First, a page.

We recently had a chat with former Stroock lawyer Carl Wise, now Managing Director, Investor Relations, at Hunt Capital Partners. Carl told us about his time at Stroock, his many years of experience working in the affordable housing space and the critical need for affordable housing in New York and beyond.
Q: Tell me about your time at Stroock. What did you like most about working at the firm?
CW: I really appreciated the mentoring I received from partners and senior associates. I learned a lot from Carl Kantor and Julie Sherman in terms of the way you approach a client, the way you approach a deal and the way you work through a deal. Also, I am admittedly a “deal junkie,” so working on complex real estate transactions was something I really enjoyed.
Q: What did you learn from law firm practice that prepared you well for working in-house?
CW: Actually, there were many things. Communication skills and the nuts and bolts of real estate transactions were probably the most important.
Q: Tell me about your work at Chrysler.
CW: I went from Stroock to Chrysler Capital, which was the investment company for Chrysler Corporation and modeled on GE Capital. I joined Chrysler Capital’s real estate group and within 12 to 18 months, they asked me to run the group. So I went over to the business side. Then for the next nine years, I did both legal and business work. My title was counsel and also president of the subsidiary running the real estate group.
Q: That’s a quick accession! How did it come about?
CW: When I joined Chrysler, it was at a time when the company was having issues and its debt rating dropped. The person running the real estate group was unable to make any more loans so he was limited to managing the portfolio and doing workouts on the nonperforming deals. As a consequence, he left the company and we were left with a portfolio of real estate loans — some of which were performing and some of which were in workout mode.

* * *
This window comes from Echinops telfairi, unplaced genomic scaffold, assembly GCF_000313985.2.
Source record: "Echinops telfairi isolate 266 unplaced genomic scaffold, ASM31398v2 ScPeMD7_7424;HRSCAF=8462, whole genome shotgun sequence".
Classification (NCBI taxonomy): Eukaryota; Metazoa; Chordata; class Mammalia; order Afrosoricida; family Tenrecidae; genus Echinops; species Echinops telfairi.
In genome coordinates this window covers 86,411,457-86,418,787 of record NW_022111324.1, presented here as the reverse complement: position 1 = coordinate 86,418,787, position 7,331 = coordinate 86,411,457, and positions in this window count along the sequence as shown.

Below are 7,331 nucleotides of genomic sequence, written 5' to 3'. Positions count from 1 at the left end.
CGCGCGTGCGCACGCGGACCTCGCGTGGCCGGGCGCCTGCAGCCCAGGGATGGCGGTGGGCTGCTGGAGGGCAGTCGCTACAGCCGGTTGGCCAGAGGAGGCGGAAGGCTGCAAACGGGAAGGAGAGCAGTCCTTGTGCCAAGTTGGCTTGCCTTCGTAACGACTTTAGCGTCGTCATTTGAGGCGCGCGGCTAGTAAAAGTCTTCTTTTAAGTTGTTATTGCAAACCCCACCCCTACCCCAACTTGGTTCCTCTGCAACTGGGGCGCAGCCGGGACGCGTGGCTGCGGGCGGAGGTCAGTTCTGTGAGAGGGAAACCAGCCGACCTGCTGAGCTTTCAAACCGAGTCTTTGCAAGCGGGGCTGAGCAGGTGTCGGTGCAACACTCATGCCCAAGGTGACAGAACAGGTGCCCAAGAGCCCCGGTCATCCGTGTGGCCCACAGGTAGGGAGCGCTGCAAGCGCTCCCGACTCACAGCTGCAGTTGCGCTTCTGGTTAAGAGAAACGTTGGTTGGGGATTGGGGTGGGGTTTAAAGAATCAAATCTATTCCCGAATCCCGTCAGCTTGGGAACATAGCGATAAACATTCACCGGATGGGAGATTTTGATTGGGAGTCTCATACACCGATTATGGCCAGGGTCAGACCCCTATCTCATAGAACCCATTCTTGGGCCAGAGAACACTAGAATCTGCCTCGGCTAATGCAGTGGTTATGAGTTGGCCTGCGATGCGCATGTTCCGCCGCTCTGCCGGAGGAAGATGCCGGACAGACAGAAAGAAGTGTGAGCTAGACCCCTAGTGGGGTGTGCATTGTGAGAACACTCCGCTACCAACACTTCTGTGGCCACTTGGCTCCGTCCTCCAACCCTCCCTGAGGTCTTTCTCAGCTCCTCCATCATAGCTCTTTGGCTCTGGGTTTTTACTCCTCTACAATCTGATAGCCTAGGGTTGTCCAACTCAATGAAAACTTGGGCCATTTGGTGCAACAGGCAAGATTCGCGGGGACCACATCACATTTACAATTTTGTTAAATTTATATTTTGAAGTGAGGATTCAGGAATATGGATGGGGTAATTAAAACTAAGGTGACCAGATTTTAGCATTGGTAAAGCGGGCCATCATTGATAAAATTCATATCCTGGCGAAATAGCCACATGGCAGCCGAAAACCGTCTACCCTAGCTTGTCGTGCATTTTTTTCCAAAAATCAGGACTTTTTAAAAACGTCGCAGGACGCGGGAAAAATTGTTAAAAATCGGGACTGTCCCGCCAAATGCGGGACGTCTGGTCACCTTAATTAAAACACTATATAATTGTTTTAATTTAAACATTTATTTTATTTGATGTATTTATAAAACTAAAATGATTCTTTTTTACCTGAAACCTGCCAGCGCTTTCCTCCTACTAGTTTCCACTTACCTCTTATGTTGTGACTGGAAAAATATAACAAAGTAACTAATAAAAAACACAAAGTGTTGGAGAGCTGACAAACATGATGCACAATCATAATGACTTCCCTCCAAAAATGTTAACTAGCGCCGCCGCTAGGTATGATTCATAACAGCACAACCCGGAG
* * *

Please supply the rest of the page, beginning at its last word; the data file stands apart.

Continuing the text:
I was asked to run the real estate group and to liquidate the portfolio. I had done a lot of loan restructurings and bankruptcies while at Stroock, and at Emmet, Marvin & Martin, the law firm before that. I‘ve been on the business side ever since. Chrysler Capital ramped up again in the late 1980s, primarily making tax-advantaged investments.
Q: What can you tell me about Hunt Capital Partners LLC and your role there?
CW: Hunt Capital Partners has been in existence for about 12 years. We’re very specialized. We put together low-income housing tax credit partnerships. Over the 12 years, we’ve raised over $2.4 billion. We have people in various locations throughout the U.S. who source tax credit investments. We bid on those properties and then we put together investment funds for banks and other institutional investors.